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Efforts are well underway to shift addiction treatment from models of ever-briefer acute care to models of sustained recovery management (RM) nested within larger recovery-oriented systems of care (ROSC). This shift involves extending the continuum of recovery support services across the stages of long-term recovery, but it also embraces a more activist stance in shaping community environments in which addiction recovery can flourish. RM and ROSC, through their recognition of the ecology of addiction recovery, force a rethinking of drug policy at national and state levels and place clinical interventions within a larger rubric of local cultural and community revitalization. The roots of such perspectives are many, but some can be traced to the early history of social work in the United States.
In our last blog, we explored five foundational ideas about addiction that demonize people with alcohol and other drug problems and diminish recovery expectations. We also identified some of the effects such low expectations exert on people seeking recovery. We continue this discussion below.
IF YOU HAVE:
*been given the impression you have nothing to offer to your treatment other than your silent submission to professional authority,
*been subjected to humiliation and shame-inducing confrontations in the name of treatment,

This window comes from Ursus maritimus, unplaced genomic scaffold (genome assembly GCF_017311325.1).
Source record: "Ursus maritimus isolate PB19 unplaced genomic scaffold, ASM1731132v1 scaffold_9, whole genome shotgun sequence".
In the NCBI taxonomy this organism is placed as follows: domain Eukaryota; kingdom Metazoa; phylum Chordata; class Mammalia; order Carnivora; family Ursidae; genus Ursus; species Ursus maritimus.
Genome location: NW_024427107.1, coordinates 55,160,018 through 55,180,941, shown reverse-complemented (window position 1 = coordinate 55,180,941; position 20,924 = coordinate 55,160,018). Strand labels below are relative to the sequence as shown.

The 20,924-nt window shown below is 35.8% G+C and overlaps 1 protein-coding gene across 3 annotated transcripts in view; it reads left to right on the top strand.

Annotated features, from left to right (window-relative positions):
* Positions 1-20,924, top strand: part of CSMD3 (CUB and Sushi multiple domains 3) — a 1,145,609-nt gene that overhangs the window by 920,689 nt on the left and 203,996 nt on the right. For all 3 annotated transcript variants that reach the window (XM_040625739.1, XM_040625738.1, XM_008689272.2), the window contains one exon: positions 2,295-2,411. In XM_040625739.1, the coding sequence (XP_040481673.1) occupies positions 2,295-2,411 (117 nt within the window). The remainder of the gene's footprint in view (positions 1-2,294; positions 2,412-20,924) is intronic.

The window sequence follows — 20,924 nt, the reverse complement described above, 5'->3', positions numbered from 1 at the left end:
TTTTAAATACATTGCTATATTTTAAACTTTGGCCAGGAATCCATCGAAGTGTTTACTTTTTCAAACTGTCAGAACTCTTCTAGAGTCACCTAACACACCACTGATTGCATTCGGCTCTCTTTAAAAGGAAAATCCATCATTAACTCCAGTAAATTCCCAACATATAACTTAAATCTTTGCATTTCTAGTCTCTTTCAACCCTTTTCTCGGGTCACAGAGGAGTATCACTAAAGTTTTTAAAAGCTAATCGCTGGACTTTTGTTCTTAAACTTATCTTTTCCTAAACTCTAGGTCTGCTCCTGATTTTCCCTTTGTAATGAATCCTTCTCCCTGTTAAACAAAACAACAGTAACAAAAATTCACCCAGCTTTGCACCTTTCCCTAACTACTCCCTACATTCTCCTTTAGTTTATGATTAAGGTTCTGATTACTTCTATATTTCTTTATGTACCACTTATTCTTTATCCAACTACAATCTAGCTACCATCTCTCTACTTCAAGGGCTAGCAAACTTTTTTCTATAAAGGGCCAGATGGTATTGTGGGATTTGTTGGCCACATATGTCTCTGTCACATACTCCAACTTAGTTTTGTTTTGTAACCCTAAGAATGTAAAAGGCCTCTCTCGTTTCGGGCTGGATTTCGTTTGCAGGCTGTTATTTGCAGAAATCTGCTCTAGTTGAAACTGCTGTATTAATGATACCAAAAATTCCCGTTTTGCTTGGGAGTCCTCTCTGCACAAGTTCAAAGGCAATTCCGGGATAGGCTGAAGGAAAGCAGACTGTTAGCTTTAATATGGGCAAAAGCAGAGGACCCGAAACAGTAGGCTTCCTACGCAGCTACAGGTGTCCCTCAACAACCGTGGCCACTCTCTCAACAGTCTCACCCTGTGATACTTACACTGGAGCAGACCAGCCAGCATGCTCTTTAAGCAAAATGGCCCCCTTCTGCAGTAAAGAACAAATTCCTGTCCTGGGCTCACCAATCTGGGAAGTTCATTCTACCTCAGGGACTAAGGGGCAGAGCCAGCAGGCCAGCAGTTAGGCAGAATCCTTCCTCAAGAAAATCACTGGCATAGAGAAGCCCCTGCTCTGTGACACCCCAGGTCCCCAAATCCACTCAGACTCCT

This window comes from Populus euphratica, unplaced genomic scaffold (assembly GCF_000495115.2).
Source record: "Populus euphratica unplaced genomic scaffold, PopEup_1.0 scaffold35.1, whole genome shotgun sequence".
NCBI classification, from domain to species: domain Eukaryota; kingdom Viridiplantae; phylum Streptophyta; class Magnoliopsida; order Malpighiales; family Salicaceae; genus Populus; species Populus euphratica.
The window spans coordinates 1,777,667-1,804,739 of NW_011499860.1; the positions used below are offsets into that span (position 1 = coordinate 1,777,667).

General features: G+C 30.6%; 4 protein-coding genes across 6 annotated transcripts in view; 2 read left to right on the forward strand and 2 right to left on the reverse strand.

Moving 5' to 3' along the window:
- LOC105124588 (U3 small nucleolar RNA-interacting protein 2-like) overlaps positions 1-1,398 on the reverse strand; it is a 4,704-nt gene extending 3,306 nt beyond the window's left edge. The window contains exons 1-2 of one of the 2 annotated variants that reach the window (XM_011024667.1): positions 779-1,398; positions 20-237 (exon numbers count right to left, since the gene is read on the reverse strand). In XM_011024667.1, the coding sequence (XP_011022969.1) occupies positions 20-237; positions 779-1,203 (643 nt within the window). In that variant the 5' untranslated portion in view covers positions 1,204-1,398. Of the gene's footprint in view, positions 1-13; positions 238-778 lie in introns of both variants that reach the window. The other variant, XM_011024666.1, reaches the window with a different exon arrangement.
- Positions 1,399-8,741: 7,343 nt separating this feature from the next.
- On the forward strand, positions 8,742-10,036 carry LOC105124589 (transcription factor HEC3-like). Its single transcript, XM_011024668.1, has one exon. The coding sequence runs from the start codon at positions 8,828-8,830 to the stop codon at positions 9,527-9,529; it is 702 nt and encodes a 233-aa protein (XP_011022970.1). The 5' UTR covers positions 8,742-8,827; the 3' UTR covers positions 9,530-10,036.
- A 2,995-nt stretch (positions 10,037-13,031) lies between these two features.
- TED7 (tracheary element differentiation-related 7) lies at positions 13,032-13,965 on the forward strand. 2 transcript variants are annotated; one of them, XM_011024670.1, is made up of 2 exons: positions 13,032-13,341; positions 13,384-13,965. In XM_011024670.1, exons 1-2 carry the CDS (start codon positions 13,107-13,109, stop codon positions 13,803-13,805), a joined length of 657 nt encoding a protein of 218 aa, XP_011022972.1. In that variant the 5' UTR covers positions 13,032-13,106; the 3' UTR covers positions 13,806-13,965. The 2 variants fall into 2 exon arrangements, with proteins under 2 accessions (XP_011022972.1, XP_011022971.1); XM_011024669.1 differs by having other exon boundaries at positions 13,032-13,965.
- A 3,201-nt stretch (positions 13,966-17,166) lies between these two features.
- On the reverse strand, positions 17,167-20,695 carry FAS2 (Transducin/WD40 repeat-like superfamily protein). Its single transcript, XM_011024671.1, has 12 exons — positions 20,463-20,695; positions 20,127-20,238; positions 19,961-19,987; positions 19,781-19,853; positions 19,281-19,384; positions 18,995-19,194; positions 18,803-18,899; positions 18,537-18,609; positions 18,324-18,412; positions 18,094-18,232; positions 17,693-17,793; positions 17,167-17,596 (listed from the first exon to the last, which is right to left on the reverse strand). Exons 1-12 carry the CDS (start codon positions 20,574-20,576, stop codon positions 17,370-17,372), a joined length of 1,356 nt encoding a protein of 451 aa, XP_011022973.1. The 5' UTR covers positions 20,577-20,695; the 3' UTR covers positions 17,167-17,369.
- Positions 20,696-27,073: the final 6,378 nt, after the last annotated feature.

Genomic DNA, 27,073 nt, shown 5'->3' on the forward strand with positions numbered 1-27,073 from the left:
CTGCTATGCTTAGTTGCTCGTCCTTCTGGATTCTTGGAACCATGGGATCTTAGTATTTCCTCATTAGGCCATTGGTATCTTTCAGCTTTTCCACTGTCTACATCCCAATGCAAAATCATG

*been provided information on the problems that recovery could remove from your life but not on the things recovery could add to your life,
*been given the impression that recovery is a depressingly boring life,
*been denied a job, a promotion, a loan, access to educational opportunities, access to housing, health or life insurance, a professional license, or been denied friendship because of your past history of addiction,
*been supported by family members during your addiction but refused support during and following your treatment, or
* if, as a friend, partner, or family member, you have been told there is no action you can take to support the recovery of your loved one until he/she “hits bottom” and seeks help on their own,
THEN, you have experienced the curse of low recovery expectations.
While it might seem simple to say talents can help others, actually identifying your talents and putting them to good use can be a little bit more difficult.